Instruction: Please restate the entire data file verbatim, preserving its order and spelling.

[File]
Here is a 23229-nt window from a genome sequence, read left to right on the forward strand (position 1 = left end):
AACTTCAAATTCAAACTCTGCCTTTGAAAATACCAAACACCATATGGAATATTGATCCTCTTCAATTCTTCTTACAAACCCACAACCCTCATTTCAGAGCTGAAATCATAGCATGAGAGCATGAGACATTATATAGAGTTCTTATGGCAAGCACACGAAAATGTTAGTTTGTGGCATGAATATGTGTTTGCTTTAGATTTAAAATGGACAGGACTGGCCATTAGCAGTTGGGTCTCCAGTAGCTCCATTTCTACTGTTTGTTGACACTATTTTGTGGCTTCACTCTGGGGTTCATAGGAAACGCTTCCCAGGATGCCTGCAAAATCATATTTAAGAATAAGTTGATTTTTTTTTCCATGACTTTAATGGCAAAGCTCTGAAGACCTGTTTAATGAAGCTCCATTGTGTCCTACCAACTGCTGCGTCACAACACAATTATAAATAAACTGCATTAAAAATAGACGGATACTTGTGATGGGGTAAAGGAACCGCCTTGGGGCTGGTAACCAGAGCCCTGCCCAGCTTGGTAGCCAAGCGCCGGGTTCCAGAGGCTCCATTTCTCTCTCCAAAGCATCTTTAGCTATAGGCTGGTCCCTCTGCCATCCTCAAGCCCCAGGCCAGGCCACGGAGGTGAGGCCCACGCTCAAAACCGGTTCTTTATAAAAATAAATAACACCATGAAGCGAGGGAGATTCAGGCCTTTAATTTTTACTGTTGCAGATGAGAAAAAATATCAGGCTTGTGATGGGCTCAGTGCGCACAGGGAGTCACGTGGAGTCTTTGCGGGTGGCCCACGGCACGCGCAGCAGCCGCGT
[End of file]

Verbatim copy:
Here is a 23229-nt window from a genome sequence, read left to right on the forward strand (position 1 = left end):
AACTTCAAATTCAAACTCTGCCTTTGAAAATACCAAACACCATATGGAATATTGATCCTCTTCAATTCTTCTTACAAACCCACAACCCTCATTTCAGAGCTGAAATCATAGCATGAGAGCATGAGACATTATATAGAGTTCTTATGGCAAGCACACGAAAATGTTAGTTTGTGGCATGAATATGTGTTTGCTTTAGATTTAAAATGGACAGGACTGGCCATTAGCAGTTGGGTCTCCAGTAGCTCCATTTCTACTGTTTGTTGACACTATTTTGTGGCTTCACTCTGGGGTTCATAGGAAACGCTTCCCAGGATGCCTGCAAAATCATATTTAAGAATAAGTTGATTTTTTTTTCCATGACTTTAATGGCAAAGCTCTGAAGACCTGTTTAATGAAGCTCCATTGTGTCCTACCAACTGCTGCGTCACAACACAATTATAAATAAACTGCATTAAAAATAGACGGATACTTGTGATGGGGTAAAGGAACCGCCTTGGGGCTGGTAACCAGAGCCCTGCCCAGCTTGGTAGCCAAGCGCCGGGTTCCAGAGGCTCCATTTCTCTCTCCAAAGCATCTTTAGCTATAGGCTGGTCCCTCTGCCATCCTCAAGCCCCAGGCCAGGCCACGGAGGTGAGGCCCACGCTCAAAACCGGTTCTTTATAAAAATAAATAACACCATGAAGCGAGGGAGATTCAGGCCTTTAATTTTTACTGTTGCAGATGAGAAAAAATATCAGGCTTGTGATGGGCTCAGTGCGCACAGGGAGTCACGTGGAGTCTTTGCGGGTGGCCCACGGCACGCGCAGCAGCCGCGT